Climate change is melting glaciers
But why might melting ice lead to a water shortage?
Climate change in the Alps, Africa and parts of Asia is melting glaciers with profound effects for water supplies according to scientists who met at the Royal Geographical Societys (with The Institute of British Geographers) annual conference.
The northern Tien Shan Mountains in Kazakhstan is one region that has been studied particularly closely by glaciologists and climate change scientists. Research by Dr Stephan Harrison from Oxford University and scientists from Newcastle University, von Humboldt University and the Kazakh Academy of Sciences has found that the climate in this region is warming and the 416 glaciers of northern Tien Shan are melting very rapidly losing nearly 2 km3 of ice per year from 1955-2000.
Glacial retreat will affect the livelihoods of millions of people in central Asia as many of the rivers which supply the irrigation schemes are fed by glaciers and permafrost in the high mountains, according to Dr Harrison and his colleagues. In such arid regions of central Asia much of the water used for economic development comes from summer melting of glaciers and permafrost, and these supplies are replenished during winter snowfalls. With global warming, such supplies are under threat and the water supply problems have the potential to destabilise the political situation in the region since many of the rivers and glaciers cross different state boundaries.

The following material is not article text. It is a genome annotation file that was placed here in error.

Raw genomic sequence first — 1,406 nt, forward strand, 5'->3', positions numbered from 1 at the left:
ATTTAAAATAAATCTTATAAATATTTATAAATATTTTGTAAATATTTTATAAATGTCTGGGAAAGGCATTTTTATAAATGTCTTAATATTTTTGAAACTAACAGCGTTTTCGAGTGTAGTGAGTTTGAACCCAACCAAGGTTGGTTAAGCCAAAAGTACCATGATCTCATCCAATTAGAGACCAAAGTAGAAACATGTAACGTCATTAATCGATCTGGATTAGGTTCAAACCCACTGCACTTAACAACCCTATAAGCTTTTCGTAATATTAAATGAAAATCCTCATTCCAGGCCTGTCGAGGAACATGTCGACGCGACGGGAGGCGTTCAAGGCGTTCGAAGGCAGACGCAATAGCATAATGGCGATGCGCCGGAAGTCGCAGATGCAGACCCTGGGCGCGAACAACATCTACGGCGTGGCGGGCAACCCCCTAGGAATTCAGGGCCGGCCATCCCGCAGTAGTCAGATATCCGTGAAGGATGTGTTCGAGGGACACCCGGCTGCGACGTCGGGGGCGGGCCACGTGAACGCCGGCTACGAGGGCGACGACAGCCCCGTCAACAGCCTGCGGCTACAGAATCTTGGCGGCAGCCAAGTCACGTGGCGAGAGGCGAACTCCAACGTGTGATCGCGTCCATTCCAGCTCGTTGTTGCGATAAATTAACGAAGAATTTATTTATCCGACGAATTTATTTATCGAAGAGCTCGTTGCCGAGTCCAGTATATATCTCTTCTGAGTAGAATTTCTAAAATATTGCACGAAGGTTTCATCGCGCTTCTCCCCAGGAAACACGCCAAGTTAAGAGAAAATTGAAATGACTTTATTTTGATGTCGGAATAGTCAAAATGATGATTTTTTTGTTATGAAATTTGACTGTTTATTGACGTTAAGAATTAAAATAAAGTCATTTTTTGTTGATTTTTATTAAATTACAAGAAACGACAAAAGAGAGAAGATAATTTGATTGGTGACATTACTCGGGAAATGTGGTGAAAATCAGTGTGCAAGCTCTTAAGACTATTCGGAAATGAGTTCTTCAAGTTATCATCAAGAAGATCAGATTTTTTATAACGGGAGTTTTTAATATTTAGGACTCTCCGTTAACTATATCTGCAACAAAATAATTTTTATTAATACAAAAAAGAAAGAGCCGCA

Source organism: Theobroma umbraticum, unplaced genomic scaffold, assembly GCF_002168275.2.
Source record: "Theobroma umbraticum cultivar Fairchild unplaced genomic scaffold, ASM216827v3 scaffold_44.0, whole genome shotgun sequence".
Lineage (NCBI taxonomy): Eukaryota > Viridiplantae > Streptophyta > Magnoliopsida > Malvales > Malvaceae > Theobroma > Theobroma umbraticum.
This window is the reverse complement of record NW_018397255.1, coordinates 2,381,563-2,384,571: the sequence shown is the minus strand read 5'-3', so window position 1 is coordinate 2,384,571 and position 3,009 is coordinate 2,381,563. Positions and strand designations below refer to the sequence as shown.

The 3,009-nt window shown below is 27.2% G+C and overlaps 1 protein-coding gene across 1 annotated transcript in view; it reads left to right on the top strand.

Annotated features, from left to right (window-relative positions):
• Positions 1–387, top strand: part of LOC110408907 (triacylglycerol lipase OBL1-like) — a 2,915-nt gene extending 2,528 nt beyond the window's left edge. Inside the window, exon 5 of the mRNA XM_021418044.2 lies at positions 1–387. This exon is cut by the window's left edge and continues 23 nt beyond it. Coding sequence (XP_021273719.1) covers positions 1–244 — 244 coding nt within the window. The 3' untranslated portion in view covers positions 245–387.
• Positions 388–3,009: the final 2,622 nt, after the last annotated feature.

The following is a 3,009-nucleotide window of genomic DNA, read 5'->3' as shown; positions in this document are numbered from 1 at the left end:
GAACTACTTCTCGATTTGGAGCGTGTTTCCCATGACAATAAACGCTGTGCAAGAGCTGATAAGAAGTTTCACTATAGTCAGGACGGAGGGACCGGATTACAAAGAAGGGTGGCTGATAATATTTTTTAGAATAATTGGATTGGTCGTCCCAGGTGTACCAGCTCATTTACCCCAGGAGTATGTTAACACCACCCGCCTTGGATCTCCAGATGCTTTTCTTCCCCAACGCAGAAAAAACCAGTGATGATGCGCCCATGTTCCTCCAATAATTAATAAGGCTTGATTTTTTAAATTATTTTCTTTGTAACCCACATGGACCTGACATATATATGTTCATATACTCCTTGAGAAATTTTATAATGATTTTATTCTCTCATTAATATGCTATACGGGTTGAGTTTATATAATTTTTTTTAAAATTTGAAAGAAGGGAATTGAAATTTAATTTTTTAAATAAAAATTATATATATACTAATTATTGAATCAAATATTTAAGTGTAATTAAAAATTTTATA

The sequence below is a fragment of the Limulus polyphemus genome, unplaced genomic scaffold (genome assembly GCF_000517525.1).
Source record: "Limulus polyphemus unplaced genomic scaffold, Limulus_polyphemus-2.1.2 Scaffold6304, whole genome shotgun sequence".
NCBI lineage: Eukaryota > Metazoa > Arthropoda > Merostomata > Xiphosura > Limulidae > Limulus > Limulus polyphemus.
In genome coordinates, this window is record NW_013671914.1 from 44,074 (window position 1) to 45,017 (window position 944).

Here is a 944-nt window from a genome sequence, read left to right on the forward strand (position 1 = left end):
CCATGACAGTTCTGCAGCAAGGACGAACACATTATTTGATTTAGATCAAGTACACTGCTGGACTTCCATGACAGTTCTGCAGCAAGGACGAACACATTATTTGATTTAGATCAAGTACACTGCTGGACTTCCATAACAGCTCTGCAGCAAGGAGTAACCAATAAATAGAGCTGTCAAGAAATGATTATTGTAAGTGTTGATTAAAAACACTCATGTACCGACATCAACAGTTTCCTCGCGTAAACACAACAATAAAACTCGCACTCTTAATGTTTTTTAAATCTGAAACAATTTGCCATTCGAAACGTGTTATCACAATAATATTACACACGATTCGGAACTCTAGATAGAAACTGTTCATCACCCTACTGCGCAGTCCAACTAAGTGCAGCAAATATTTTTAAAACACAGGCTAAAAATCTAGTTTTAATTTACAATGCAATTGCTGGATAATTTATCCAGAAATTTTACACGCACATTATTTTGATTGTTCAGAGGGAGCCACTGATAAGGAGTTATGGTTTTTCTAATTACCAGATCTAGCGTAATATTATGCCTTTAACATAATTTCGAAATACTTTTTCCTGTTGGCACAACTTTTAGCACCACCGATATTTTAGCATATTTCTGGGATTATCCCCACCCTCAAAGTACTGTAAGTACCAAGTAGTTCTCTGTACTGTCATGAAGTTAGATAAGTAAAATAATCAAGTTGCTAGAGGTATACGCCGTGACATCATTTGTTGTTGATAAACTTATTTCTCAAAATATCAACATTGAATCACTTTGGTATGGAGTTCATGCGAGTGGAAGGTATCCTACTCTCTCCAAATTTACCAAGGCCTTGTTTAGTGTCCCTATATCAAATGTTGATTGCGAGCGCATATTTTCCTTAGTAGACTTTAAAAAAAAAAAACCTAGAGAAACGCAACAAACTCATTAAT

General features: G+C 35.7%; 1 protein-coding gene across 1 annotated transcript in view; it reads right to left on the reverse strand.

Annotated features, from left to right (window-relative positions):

The Tuyuksu glacier 30km south of Almaty the largest City in Kazakhstan is one of the most closely studied glaciers in the world because Kazakh scientists have been examining it since early in the last century. Dr Harrison and his colleagues have shown that the Tuyuksu glacier has receded nearly a kilometre since 1923 and lost about 51 million m3 of ice in that time.
Commenting on the research findings, Dr Harrison says: "The effects of global warming on glaciers are not just of interest to scientists, as glacial retreat has profound political, economic and social repercussions".
"The recent heatwave in Europe has served to highlight once again the potentially devastating effects of climate change. Central and Southern Europe is experiencing one of the most prolonged droughts for decades. Whilst many of the continent's rivers are at low levels, those draining from the Alps are being fed from rapidly melting glaciers.", says Dr Harrison.